Crucially, however, the granting of the Chiltern Hundreds remained discretionary for quite some time.
Indeed, the Chiltern Hundreds were denied as late as the mid-nineteenth century.
Since the middle of the eighteenth century, the primary office used for this purpose has been the stewardship of the Chiltern Hundreds. However, for a long time, the Chiltern Hundreds were not granted as a matter of course.
It is true, as we have seen, (128) that the power of granting the Chiltern Hundreds to members of the House of Commons lay with the chancellor of the exchequer, a Crown official.
(328) Whittemore sought to resign precisely to avoid being disciplined over his ethical lapses, and Henry Dawes, arguing against the right of resignation, told the House that "[i]f a member, when the Constitution clothes us with the power to punish a member for any offense here, can prevent us from discharging that duty by resigning, whether we will or not, the power of the House to control its own constitution is at an end." (329) We have seen a similar impulse in the House of Commons, where the Chiltern Hundreds was denied in the mid-nineteenth century to keep members from taking advantage of "corrupt compromises.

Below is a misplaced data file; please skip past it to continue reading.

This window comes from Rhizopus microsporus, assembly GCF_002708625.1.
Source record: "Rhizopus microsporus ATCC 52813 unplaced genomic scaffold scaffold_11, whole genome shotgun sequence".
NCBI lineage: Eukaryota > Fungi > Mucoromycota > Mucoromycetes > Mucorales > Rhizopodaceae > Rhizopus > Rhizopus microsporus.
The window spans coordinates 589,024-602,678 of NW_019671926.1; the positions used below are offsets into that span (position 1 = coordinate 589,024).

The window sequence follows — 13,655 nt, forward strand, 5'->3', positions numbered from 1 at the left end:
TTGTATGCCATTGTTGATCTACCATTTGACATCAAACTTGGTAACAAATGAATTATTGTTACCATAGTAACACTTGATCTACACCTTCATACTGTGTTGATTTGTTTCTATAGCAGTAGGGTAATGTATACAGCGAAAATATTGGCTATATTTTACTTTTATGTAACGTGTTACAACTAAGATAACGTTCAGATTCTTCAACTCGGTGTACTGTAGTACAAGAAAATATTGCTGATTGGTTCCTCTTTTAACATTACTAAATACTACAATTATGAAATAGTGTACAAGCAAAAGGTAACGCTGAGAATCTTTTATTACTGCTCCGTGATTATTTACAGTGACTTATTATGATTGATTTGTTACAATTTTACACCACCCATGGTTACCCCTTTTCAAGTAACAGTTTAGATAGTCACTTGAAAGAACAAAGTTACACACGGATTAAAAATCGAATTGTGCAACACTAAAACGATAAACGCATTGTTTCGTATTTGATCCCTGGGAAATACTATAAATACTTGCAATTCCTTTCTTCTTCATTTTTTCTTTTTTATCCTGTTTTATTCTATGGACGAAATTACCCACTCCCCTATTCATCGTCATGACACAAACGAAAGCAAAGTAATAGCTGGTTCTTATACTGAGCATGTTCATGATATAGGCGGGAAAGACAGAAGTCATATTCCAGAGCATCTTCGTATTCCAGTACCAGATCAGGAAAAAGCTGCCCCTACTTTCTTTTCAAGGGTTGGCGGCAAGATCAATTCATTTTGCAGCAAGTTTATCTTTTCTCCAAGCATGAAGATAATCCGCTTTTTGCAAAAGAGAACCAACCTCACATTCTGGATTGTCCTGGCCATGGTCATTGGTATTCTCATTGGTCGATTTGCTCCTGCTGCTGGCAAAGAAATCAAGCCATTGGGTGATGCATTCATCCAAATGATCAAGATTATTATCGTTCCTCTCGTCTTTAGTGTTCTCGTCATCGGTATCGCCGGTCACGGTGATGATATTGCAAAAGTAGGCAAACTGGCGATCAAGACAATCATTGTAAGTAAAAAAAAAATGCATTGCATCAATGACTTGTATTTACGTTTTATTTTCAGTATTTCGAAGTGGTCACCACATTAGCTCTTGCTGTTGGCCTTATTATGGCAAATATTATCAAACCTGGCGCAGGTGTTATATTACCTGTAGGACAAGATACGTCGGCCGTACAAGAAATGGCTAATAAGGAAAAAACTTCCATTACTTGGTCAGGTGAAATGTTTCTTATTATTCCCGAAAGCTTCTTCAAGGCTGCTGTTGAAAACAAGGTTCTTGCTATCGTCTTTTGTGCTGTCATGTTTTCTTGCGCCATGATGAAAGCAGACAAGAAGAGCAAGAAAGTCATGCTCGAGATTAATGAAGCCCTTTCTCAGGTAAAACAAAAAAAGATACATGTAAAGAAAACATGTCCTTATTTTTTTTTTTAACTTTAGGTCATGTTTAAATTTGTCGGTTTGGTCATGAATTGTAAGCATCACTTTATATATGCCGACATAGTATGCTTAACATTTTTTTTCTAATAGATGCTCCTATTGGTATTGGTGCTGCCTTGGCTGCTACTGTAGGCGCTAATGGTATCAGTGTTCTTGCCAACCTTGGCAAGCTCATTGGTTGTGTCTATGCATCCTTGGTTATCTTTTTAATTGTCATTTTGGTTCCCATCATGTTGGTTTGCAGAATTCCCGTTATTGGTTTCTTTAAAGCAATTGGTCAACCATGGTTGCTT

Indeed, even though the Chiltern Hundreds is never denied today, it is still a salutary fiction--or, put differently, a noble lie.
(23.) Betty Kemp, The Stewardship of the Chiltern Hundreds, in ESSAYS PRESENTED TO SIR LEWIS NAMIER 204, 205 (Richard Pares & A.J.P.
On becoming Steward of the Chiltern Hundreds, Mr Blair replaces former Labour MP Terry Davis, who stood down from his Birmingham Hodge Hill seat in 2004 to become Secretary General of the Council of Europe.
Upon receipt of an MP's application for the Chiltern Hundreds, a warrant of appointment is signed by the Chancellor and held in the Treasury.